Polluters will pay

Those responsible for contaminating South African land will pay, Environment Affairs Minister Buyelwa Sonjica said.

"We have taken the view that the cost of reducing pollution must be shared between people who are responsible for waste: the polluters," she said.

"We are now saying that the policy of 'the polluter pays' will be strictly pursued without any fear."

Sonjica expressed concern about the country's contaminated land, saying historically it was "relatively easy" for entities to contaminate land "without any serious consequences".

Remediation of the land

The department had now finished a framework for the "remediation" of contaminated land. Sonjica said appropriate legislation would be promulgated soon.

A database of contaminated land would be linked to the deeds register for buyers and sellers of land.

Medical waste was an area of concern for the minister, and her department was working with the health sector to tackle the situation.

"We cannot stand by and watch as our people's right to a clean and safe environment is being violated and their health placed at risk," Sonjica said.

300 tons of medical waste at a brick factory

Last year, the Green Scorpions discovered 300 tons of used bandages and needles, vials and other medical waste at a brick factory in the Free State.

The health and environment departments were looking into a public-private partnership to possibly set up a regional treatment facility for medical waste.

Sonjica said a "change of mindset" was needed in society to improve waste management in the country.

Aiming at recycling

This year, Sonjica added, the department would set recycling targets aimed especially at diverting waste away from landfills. Urban households generated about 15 million tons of waste a year, while industry accounted for 25 million tons.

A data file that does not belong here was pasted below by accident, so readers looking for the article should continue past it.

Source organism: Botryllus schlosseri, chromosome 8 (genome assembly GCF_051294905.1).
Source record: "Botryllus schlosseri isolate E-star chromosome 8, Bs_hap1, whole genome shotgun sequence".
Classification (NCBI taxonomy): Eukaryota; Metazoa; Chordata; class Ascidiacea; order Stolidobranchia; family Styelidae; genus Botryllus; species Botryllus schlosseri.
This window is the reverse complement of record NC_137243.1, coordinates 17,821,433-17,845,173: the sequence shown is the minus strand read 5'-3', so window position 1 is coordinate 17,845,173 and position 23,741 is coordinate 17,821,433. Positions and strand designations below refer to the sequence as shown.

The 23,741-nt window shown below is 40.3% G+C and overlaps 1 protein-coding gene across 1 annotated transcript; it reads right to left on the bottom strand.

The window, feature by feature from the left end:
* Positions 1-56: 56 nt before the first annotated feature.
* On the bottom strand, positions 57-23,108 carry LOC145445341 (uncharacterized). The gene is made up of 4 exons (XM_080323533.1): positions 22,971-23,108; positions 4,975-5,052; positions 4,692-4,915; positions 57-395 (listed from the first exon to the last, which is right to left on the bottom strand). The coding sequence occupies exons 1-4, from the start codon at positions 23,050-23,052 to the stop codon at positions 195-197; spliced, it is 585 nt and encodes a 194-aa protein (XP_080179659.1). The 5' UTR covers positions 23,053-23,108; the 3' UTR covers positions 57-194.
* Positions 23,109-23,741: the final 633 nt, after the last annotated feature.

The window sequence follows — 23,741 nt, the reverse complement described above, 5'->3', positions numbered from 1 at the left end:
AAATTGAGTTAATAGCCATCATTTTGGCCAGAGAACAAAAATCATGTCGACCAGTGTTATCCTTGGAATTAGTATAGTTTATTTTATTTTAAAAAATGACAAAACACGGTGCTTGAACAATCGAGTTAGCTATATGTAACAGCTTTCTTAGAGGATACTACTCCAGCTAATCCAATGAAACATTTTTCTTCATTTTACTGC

"I'm very worried about the state of cleanliness of South Africa. I'm very, very worried. Wherever I drive around, the sights that one comes across [are] not good.

"We cannot continue on the trajectory as a throwaway society. We need a paradigm shift that upholds and cherishes the age-old values that cleanliness is next to godliness," she said.

No waste collection services

Sonjica said it was offensive that "in this day and age" about 45% of South Africans, mainly from townships and rural areas, could not access domestic waste collection services.

“It is a major indictment to our people that we are not as yet able to offer all of them this basic service.”

She would soon present a policy on providing basic refuse removal services to the poor to Cabinet.

National waste management officer Nolwazi Cobbinah said domestic or urban waste was not the only problem facing the country. Waste from mines, construction and demolition waste, obsolete pesticides, tyres and e-waste were also problematic.

South Africa's waste generation had tripled in the last three years. (Sapa, September 2010)

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